Jump to topic
Jump to topic
Have you considered DNA testing before your baby is born? You aren’t the only one. Many mothers test during pregnancy to rule out medical issues. DNA testing is also used to determine the biological father of an unborn baby.
A lot of mothers aren’t sure if they can undergo DNA testing while pregnant or why it’s something they might want to do.
The truth is you can have a test and there are several reasons why you might want to do so.
You can learn a lot about your baby with DNA testing. One of the most common uses for DNA testing before birth is to identify the father of a child. Knowing who the father of your child is helps you make decisions about financial issues and allows you to include the father in your preparations and the birth of your child. Keep in mind, to get accurate results from a DNA test for paternity, three samples need testing: the mother, the father, and the baby.
Keep in mind, even if you know who the father of your baby is, some states require an unmarried couple to have a paternity test in order to list the father’s name on the birth certificate. Additionally, if the mother is legally married to someone who is not the father, that person is presumed the father by law without a DNA test proving otherwise.
DNA testing is also used before and after a baby is born to identify health issues. These tests allow you to determine what genetic risks your baby faces. Knowing in advance the health issues that might arise once your baby is born helps you prepare for what’s to come.
For the most part, DNA testing during pregnancy is safe, but there are some risks. This is especially true if you are undergoing invasive DNA testing during pregnancy. There are two types of invasive tests used during pregnancy.
The first is Chorionic Villi Sampling (CVS). It is usually performed between the tenth and thirteenth weeks of pregnancy and involves taking cells from the placenta using a long, hollow needle inserted through the abdomen.
The second testing method is Amniocentesis. This type of test is usually performed between the fourteenth and twenty-fourth week of pregnancy. It involves taking the fetal cells released into the amniotic fluid using a long needle inserted into the abdomen.
The risks of these types of DNA tests include:
The other faces the greatest amount of risk, but there is a slight risk of harming the unborn baby or miscarriage. A doctor performs invasive DNA testing, so you’ll have a chance to discuss your risks before deciding to undergo the test.
Non-invasive DNA testing during pregnancy is far less risky. These tests use a cheek swab or blood sample instead of withdrawing amniotic fluid. They are primarily used to test for paternity.
In these tests, a blood sample is taken from the mother and the man who is potentially the baby’s father. The test isolates fetal DNA signals in the mother’s sample, which are then compared to the potential father’s sample. The results from this method of testing are not considered legally admissible, but they can help you determine if there is a cause for additional testing.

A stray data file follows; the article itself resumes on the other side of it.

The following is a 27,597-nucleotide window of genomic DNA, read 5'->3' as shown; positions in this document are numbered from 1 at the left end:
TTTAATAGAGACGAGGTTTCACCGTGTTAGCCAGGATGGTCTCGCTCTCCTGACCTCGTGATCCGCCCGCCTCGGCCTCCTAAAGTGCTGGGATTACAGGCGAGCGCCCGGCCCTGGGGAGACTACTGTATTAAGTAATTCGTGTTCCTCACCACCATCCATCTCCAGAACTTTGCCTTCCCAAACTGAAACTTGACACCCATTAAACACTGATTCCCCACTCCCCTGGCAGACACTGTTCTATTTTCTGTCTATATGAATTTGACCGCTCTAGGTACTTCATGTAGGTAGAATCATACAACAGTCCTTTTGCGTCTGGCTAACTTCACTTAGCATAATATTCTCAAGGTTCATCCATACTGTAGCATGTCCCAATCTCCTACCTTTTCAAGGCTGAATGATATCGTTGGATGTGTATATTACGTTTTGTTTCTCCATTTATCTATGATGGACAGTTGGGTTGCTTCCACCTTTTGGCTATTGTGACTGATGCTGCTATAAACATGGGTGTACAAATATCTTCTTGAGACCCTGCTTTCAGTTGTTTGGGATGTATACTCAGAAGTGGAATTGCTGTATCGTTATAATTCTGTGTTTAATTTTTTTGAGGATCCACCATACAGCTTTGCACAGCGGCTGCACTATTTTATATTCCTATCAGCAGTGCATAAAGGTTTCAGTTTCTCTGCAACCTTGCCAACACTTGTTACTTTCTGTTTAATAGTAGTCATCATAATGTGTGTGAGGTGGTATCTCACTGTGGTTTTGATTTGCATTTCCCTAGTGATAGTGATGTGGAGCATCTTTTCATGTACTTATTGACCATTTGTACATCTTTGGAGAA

Many of the tests available to expectant mothers are not covered by health insurance. This means anyone who wants these tests must pay out-of-pocket – something that isn’t always possible when you’re already thinking about the costs of raising a child.
The good news is DNA testing can be affordable depending on the type of test you use.
Costs will vary, depending on the type of test. Tests tend to range from $400.00 to $2,000.00. Non-invasive prenatal testing can cost more than a test performed after a baby is born, so if the cost is an issue and you can wait, you’ll pay less. If you prefer to test before birth, some testing facilities offer payment plans so you can undergo testing, but you might need to pay in full before receiving the results.
There are lower-cost tests that offer results that are not legally admissible. Some people call these “curiosity tests.” Tests such as this can be used in a variety of situations, but an example of one use would be if a couple is using IVF and natural methods to conceive a child and they want to confirm if the baby is from donated sperm or the father.
To learn more about DNA testing while pregnant or to schedule a test, contact your doctor or a testing facility that can provide you with more information.
We took every DNA test so you don't have to. Read our 2021 review of the best DNA tests.
If you’re wondering if DNA testing while pregnant is safe, what kind of DNA testing is best when you’re pregnant, and whether you should consider a DNA test, read on to learn more.
Consumer DNA testing requires you submit a sample you get from a cheek swab for testing. Some DNA tests use a blood sample. However, cheek swabs aren’t an option for babies in utero and testing blood is a bit more complicated when you take the sample from a pregnant woman.
Your DNA remains the same over your lifetime. You get half of your DNA from your biological mother and biological father. This is why paternity testing reveals information about a child’s biological father.